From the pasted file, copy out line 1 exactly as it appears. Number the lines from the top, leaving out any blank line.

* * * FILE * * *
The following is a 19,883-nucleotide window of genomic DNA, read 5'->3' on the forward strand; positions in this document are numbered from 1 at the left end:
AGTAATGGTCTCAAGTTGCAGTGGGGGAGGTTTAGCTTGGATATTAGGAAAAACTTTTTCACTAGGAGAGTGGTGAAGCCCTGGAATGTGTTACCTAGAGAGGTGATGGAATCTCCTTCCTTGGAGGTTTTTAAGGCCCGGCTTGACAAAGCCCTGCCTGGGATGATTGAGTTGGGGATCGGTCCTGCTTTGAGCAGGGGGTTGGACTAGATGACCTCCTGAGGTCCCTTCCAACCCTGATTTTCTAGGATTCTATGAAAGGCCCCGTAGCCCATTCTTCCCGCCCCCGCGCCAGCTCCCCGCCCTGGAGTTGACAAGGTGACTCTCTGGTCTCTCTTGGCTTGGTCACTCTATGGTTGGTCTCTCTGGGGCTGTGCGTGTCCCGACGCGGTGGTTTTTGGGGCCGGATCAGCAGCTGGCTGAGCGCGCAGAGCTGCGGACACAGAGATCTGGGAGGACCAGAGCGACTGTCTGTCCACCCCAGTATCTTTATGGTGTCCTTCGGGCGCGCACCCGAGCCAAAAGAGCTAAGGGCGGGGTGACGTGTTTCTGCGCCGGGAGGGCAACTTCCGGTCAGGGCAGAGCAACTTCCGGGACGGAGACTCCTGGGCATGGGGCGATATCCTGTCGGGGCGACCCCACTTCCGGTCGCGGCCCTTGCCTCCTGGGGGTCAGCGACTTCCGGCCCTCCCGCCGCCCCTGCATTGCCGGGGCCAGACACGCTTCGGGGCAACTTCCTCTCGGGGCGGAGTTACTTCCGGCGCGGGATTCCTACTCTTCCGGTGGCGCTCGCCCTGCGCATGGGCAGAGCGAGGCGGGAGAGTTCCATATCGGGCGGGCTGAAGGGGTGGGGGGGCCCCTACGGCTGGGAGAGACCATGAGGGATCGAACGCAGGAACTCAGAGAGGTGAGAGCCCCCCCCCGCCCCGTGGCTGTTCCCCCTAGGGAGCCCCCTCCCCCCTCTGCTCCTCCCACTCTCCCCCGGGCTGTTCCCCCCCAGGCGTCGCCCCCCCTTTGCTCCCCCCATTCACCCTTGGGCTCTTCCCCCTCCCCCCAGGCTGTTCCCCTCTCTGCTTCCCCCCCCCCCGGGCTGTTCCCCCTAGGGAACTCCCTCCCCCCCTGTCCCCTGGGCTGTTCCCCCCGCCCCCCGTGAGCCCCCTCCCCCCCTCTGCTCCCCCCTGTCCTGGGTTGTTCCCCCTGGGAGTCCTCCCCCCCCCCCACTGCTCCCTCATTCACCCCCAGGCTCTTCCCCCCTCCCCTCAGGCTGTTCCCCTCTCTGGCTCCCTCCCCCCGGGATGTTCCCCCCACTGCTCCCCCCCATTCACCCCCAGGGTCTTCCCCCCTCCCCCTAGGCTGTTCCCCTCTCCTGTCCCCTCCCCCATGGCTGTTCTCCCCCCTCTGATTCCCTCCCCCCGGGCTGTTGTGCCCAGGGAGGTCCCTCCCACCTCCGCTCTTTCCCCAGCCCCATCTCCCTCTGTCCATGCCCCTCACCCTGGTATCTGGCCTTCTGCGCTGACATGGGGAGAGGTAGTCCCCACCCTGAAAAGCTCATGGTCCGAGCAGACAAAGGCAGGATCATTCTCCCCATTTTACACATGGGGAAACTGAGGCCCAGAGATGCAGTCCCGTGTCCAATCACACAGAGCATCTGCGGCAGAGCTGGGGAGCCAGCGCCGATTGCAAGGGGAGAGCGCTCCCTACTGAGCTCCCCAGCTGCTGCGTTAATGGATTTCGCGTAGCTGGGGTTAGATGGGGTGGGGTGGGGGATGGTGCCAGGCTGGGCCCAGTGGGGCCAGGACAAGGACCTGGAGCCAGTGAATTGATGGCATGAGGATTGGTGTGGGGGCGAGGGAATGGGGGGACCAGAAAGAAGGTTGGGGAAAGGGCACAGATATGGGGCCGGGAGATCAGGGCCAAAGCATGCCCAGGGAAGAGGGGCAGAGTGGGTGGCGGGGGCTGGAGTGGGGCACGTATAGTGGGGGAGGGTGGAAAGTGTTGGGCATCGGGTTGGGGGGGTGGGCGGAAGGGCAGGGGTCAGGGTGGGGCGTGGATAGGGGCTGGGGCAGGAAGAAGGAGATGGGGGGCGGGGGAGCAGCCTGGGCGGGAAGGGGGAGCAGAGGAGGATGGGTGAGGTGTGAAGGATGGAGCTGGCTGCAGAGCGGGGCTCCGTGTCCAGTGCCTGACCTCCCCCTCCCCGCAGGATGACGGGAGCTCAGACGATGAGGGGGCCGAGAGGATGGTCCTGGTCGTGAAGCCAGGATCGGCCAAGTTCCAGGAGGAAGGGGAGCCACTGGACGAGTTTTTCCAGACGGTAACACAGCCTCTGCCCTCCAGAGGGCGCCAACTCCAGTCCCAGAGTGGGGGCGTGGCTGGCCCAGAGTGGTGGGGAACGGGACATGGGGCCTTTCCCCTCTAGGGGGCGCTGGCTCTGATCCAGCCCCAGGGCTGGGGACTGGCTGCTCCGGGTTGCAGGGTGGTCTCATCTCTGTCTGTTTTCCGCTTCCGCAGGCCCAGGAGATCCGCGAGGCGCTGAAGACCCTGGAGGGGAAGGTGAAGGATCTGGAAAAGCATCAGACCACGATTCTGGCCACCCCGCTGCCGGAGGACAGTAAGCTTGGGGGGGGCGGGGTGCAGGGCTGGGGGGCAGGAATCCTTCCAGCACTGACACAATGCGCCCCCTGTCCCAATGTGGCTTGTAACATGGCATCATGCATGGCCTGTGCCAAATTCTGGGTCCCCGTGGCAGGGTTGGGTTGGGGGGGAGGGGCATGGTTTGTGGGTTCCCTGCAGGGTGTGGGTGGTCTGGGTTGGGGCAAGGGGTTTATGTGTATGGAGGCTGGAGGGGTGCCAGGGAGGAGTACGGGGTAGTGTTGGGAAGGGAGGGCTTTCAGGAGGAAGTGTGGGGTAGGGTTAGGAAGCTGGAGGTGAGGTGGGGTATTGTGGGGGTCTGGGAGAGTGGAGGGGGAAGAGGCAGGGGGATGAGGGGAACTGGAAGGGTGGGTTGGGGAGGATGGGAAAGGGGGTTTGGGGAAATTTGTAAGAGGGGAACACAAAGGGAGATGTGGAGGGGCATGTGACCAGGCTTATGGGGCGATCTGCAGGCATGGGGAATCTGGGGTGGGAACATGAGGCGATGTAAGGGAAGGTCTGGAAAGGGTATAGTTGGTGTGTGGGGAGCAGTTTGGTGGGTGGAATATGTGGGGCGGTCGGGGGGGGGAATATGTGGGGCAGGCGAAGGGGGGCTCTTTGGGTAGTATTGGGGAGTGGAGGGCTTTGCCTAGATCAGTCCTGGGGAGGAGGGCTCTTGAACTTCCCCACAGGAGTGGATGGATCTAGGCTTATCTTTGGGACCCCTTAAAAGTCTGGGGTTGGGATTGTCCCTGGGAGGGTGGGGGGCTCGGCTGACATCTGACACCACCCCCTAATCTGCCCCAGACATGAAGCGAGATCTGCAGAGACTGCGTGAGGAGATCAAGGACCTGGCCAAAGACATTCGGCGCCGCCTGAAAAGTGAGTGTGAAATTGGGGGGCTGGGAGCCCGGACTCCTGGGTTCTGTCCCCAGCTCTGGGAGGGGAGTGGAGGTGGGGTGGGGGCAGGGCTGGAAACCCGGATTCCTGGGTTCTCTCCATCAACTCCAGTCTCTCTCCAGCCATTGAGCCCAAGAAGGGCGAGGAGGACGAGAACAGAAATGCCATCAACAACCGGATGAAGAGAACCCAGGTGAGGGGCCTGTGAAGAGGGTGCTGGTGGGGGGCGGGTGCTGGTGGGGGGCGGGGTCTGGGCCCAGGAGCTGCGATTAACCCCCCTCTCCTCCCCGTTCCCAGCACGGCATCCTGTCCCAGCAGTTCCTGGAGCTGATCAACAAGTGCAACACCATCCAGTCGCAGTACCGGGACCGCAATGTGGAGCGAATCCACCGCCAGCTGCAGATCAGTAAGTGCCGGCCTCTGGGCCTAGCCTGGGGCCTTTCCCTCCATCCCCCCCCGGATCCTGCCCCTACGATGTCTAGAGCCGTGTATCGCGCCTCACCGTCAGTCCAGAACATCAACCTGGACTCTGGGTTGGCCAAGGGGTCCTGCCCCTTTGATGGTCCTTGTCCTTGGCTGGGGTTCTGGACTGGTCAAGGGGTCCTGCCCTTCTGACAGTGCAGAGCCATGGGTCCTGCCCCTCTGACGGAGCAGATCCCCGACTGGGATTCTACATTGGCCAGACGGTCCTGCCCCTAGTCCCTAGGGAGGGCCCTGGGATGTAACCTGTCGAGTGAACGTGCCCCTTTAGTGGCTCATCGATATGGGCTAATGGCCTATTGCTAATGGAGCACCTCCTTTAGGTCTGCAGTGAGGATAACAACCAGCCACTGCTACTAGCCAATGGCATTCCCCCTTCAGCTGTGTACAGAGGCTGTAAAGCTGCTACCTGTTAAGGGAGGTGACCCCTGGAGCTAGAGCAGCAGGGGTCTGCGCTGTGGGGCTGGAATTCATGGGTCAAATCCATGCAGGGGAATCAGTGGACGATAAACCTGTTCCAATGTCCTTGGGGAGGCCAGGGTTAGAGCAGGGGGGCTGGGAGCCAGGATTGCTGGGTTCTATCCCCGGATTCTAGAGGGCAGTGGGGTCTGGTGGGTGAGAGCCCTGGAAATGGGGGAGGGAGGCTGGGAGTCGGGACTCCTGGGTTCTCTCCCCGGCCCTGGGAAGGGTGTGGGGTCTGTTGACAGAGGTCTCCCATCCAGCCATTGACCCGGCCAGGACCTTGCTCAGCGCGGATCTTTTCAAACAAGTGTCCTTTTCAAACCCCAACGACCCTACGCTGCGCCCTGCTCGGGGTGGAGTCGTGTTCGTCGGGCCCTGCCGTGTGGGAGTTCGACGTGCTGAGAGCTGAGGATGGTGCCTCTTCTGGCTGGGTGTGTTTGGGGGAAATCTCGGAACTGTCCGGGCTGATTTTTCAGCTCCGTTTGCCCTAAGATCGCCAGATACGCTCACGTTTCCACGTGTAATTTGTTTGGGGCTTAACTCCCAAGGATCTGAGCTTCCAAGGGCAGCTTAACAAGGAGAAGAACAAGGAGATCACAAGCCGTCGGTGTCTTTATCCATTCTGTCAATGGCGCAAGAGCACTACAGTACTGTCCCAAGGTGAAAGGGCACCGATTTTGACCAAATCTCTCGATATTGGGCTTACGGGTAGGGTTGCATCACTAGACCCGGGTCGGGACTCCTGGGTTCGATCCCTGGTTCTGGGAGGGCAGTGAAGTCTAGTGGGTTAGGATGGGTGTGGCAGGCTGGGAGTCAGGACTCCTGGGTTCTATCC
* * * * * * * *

The following is a 19,883-nucleotide window of genomic DNA, read 5'->3' on the forward strand; positions in this document are numbered from 1 at the left end: